A tinaja is a interesting feature in the desert. As the Mojave is the hottest driest desert in the western hemisphere, guests are always amazed when they see a tinaja. Tinaja is a Paiute word.
A tinaja is a eroded out depression usually in sandstone. It is eroded by water, wind, and the freeze thaw cycle. It is a catch basin. When it rains these depressions fill with water and provide a water hole for desert dwellers. Unfortunately, the water is only temporary as the hot sun evaporates the water eventually. While they are full, however, they are a miniature oasis in the desert.
Early European settlers to the Mojave like the Mormons named the tinaja "tanks", as in a tank of water.
This is a tinaja that we came upon at Toroweap. Small ones like this will evaporate quickly.
Sitting near a tank like this one in the early morning or late evening would certainly give one an opportunity to see desert dwellers. Crepuscular is the name given to those animals that are the most active at dawn and dusk. The desert cottontail rabbit is a good example.
Here I am at Toroweap within hours of a rain shower. You can see how the rain puddles in the depressions. Usually within a day these smaller puddles are completely evaporated.
A beautiful little reflecting pool right on the north rim at Toroweap.
Another pool at Toroweap.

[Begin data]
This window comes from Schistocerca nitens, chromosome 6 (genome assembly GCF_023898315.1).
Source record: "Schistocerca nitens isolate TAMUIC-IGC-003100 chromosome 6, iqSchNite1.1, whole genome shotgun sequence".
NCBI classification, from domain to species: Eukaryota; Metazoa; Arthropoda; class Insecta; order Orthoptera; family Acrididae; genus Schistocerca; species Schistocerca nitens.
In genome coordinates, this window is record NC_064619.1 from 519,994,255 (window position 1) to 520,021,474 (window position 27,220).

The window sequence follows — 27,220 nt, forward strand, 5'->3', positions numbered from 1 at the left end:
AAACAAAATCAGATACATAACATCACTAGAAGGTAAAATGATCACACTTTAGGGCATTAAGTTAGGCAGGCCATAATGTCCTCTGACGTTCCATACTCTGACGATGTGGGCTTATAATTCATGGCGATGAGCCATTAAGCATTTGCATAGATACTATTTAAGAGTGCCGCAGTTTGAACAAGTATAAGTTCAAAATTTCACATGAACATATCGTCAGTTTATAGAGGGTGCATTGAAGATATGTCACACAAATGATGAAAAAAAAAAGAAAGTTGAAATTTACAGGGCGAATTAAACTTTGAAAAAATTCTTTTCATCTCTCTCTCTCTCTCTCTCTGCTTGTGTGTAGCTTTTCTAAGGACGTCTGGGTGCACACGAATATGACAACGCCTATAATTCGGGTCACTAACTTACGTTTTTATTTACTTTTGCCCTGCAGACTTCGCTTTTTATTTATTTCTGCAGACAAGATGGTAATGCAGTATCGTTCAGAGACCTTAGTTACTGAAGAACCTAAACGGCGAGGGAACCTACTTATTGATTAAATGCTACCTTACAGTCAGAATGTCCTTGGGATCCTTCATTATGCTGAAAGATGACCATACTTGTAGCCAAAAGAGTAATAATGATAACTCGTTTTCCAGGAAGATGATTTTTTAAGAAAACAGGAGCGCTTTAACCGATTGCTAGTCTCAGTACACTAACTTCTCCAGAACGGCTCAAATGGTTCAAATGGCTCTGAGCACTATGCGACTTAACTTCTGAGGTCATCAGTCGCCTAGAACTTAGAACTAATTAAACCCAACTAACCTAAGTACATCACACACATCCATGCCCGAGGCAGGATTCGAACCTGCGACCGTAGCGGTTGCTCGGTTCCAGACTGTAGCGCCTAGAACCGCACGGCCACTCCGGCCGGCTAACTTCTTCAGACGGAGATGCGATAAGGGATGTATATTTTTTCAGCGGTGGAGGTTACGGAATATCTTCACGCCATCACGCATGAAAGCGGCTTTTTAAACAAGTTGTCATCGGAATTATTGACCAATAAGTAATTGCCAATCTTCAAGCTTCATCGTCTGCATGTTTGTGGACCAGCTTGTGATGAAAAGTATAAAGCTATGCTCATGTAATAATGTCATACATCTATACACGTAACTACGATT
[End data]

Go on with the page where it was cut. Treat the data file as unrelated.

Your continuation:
Of course, the bigger the tinaja, the longer the water lasts. When the tanks were full, people and animals could wander further from the springs expanding their range. One of the best examples of a tank is the one that is near Atlatl rock in Valley of Fire State Park.
This tank is about two to three feet deep. Last year it was empty by about mid August.
Dry as a bone!
This tank is about 8 yards from the one above. It is shallower and would have made a nice place to bathe.
A closer view of the last. Looks inviting, doesn't it? It is only 6 to 8 inches deep.
One interesting thing about these tanks is that Ferry Shrimp lay their eggs in the mud just before the Tinyaha dries up. The eggs lay dormant until there is water and the shrimp thrive until the tank dries up again.
This is the Atlatl Rock tank late in the summer when it is only a foot or so deep. If you look
above the tank at the far end, you can see a couple of steps that were carved into the rock in order to step down closer to the water when it is low. The Anasazi chipped hand and footholds into the sandstone for safety.
More catch basins from Toroweap.
This is Mouse's Tank in Valley of Fire State park.